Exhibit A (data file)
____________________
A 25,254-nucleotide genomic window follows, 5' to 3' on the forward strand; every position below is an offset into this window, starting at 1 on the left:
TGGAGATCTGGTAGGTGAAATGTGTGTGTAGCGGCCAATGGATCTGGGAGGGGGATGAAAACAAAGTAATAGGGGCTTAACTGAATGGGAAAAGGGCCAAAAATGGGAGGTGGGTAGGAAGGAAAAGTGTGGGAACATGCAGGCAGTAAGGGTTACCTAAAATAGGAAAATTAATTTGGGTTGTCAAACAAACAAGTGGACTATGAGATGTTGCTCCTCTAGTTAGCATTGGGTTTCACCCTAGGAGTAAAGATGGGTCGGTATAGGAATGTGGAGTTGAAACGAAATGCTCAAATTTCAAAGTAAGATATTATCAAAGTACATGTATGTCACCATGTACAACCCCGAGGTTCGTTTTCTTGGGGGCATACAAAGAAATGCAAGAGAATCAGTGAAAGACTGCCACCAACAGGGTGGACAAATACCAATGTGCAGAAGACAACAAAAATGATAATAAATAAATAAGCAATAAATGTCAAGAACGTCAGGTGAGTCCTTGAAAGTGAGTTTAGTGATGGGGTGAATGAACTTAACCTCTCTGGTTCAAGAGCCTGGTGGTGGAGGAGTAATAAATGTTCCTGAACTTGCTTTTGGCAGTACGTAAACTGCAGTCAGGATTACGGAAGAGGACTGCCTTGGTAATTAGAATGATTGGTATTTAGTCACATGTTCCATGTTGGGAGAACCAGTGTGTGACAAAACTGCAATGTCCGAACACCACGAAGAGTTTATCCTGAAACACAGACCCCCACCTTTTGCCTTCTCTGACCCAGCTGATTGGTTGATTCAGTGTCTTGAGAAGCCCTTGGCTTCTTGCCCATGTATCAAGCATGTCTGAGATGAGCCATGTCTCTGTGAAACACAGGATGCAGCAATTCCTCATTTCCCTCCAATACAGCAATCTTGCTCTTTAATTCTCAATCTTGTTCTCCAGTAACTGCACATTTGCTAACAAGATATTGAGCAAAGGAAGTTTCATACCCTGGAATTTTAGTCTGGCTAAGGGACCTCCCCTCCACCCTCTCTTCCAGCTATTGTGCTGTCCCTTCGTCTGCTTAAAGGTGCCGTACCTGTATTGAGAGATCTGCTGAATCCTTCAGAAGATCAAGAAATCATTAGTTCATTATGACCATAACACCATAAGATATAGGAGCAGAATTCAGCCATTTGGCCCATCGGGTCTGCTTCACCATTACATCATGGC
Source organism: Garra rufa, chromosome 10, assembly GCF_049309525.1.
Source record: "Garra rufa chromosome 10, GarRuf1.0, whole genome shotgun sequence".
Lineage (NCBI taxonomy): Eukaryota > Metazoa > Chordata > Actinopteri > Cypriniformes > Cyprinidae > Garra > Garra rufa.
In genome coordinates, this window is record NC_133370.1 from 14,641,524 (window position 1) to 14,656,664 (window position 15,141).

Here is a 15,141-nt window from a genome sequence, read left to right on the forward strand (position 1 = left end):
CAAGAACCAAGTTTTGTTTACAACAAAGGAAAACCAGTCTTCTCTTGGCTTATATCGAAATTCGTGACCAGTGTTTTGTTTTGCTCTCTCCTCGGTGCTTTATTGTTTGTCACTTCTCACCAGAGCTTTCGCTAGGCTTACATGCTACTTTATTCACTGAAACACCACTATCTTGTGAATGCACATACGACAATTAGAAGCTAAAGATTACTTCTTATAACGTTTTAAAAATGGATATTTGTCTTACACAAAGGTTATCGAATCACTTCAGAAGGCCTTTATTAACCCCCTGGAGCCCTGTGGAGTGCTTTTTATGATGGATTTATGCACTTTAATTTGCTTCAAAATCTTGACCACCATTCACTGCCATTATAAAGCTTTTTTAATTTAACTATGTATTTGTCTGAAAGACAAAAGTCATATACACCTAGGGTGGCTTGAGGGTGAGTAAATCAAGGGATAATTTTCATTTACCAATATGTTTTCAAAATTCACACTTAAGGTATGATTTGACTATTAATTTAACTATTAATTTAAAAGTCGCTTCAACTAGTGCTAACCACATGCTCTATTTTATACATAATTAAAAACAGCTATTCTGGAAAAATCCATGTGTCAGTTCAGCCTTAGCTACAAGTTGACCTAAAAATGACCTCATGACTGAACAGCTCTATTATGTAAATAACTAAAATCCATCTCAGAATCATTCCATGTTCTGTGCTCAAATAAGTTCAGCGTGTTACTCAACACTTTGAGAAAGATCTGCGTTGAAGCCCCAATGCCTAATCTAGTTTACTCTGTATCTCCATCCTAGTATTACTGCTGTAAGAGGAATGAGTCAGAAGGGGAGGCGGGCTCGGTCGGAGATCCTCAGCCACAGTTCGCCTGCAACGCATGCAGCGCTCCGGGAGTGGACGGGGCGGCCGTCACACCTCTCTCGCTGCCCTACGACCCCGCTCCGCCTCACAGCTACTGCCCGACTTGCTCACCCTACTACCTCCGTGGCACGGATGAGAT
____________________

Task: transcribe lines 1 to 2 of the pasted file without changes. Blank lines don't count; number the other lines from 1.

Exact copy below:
A 25,254-nucleotide genomic window follows, 5' to 3' on the forward strand; every position below is an offset into this window, starting at 1 on the left:
TGGAGATCTGGTAGGTGAAATGTGTGTGTAGCGGCCAATGGATCTGGGAGGGGGATGAAAACAAAGTAATAGGGGCTTAACTGAATGGGAAAAGGGCCAAAAATGGGAGGTGGGTAGGAAGGAAAAGTGTGGGAACATGCAGGCAGTAAGGGTTACCTAAAATAGGAAAATTAATTTGGGTTGTCAAACAAACAAGTGGACTATGAGATGTTGCTCCTCTAGTTAGCATTGGGTTTCACCCTAGGAGTAAAGATGGGTCGGTATAGGAATGTGGAGTTGAAACGAAATGCTCAAATTTCAAAGTAAGATATTATCAAAGTACATGTATGTCACCATGTACAACCCCGAGGTTCGTTTTCTTGGGGGCATACAAAGAAATGCAAGAGAATCAGTGAAAGACTGCCACCAACAGGGTGGACAAATACCAATGTGCAGAAGACAACAAAAATGATAATAAATAAATAAGCAATAAATGTCAAGAACGTCAGGTGAGTCCTTGAAAGTGAGTTTAGTGATGGGGTGAATGAACTTAACCTCTCTGGTTCAAGAGCCTGGTGGTGGAGGAGTAATAAATGTTCCTGAACTTGCTTTTGGCAGTACGTAAACTGCAGTCAGGATTACGGAAGAGGACTGCCTTGGTAATTAGAATGATTGGTATTTAGTCACATGTTCCATGTTGGGAGAACCAGTGTGTGACAAAACTGCAATGTCCGAACACCACGAAGAGTTTATCCTGAAACACAGACCCCCACCTTTTGCCTTCTCTGACCCAGCTGATTGGTTGATTCAGTGTCTTGAGAAGCCCTTGGCTTCTTGCCCATGTATCAAGCATGTCTGAGATGAGCCATGTCTCTGTGAAACACAGGATGCAGCAATTCCTCATTTCCCTCCAATACAGCAATCTTGCTCTTTAATTCTCAATCTTGTTCTCCAGTAACTGCACATTTGCTAACAAGATATTGAGCAAAGGAAGTTTCATACCCTGGAATTTTAGTCTGGCTAAGGGACCTCCCCTCCACCCTCTCTTCCAGCTATTGTGCTGTCCCTTCGTCTGCTTAAAGGTGCCGTACCTGTATTGAGAGATCTGCTGAATCCTTCAGAAGATCAAGAAATCATTAGTTCATTATGACCATAACACCATAAGATATAGGAGCAGAATTCAGCCATTTGGCCCATCGGGTCTGCTTCACCATTACATCATGGC